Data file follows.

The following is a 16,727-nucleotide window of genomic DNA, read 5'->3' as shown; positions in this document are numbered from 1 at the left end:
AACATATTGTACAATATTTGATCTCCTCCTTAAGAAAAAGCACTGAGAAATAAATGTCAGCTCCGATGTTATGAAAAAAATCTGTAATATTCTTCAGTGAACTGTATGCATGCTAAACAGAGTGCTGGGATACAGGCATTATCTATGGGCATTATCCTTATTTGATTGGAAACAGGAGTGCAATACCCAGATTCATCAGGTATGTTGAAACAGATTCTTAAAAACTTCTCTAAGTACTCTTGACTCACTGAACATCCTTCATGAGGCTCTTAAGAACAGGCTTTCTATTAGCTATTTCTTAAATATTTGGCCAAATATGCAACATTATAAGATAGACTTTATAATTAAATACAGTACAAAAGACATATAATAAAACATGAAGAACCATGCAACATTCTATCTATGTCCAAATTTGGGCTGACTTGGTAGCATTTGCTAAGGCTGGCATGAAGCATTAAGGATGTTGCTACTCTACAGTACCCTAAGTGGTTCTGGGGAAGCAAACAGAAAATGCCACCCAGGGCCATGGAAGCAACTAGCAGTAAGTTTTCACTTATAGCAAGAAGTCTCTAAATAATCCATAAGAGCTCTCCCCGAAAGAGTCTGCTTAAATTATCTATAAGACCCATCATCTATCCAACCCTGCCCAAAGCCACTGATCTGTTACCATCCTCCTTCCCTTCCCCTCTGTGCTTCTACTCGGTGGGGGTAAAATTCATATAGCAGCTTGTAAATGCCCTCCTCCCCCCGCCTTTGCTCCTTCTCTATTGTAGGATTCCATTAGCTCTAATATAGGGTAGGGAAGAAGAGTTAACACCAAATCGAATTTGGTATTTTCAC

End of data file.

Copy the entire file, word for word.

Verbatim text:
The following is a 16,727-nucleotide window of genomic DNA, read 5'->3' as shown; positions in this document are numbered from 1 at the left end:
AACATATTGTACAATATTTGATCTCCTCCTTAAGAAAAAGCACTGAGAAATAAATGTCAGCTCCGATGTTATGAAAAAAATCTGTAATATTCTTCAGTGAACTGTATGCATGCTAAACAGAGTGCTGGGATACAGGCATTATCTATGGGCATTATCCTTATTTGATTGGAAACAGGAGTGCAATACCCAGATTCATCAGGTATGTTGAAACAGATTCTTAAAAACTTCTCTAAGTACTCTTGACTCACTGAACATCCTTCATGAGGCTCTTAAGAACAGGCTTTCTATTAGCTATTTCTTAAATATTTGGCCAAATATGCAACATTATAAGATAGACTTTATAATTAAATACAGTACAAAAGACATATAATAAAACATGAAGAACCATGCAACATTCTATCTATGTCCAAATTTGGGCTGACTTGGTAGCATTTGCTAAGGCTGGCATGAAGCATTAAGGATGTTGCTACTCTACAGTACCCTAAGTGGTTCTGGGGAAGCAAACAGAAAATGCCACCCAGGGCCATGGAAGCAACTAGCAGTAAGTTTTCACTTATAGCAAGAAGTCTCTAAATAATCCATAAGAGCTCTCCCCGAAAGAGTCTGCTTAAATTATCTATAAGACCCATCATCTATCCAACCCTGCCCAAAGCCACTGATCTGTTACCATCCTCCTTCCCTTCCCCTCTGTGCTTCTACTCGGTGGGGGTAAAATTCATATAGCAGCTTGTAAATGCCCTCCTCCCCCCGCCTTTGCTCCTTCTCTATTGTAGGATTCCATTAGCTCTAATATAGGGTAGGGAAGAAGAGTTAACACCAAATCGAATTTGGTATTTTCAC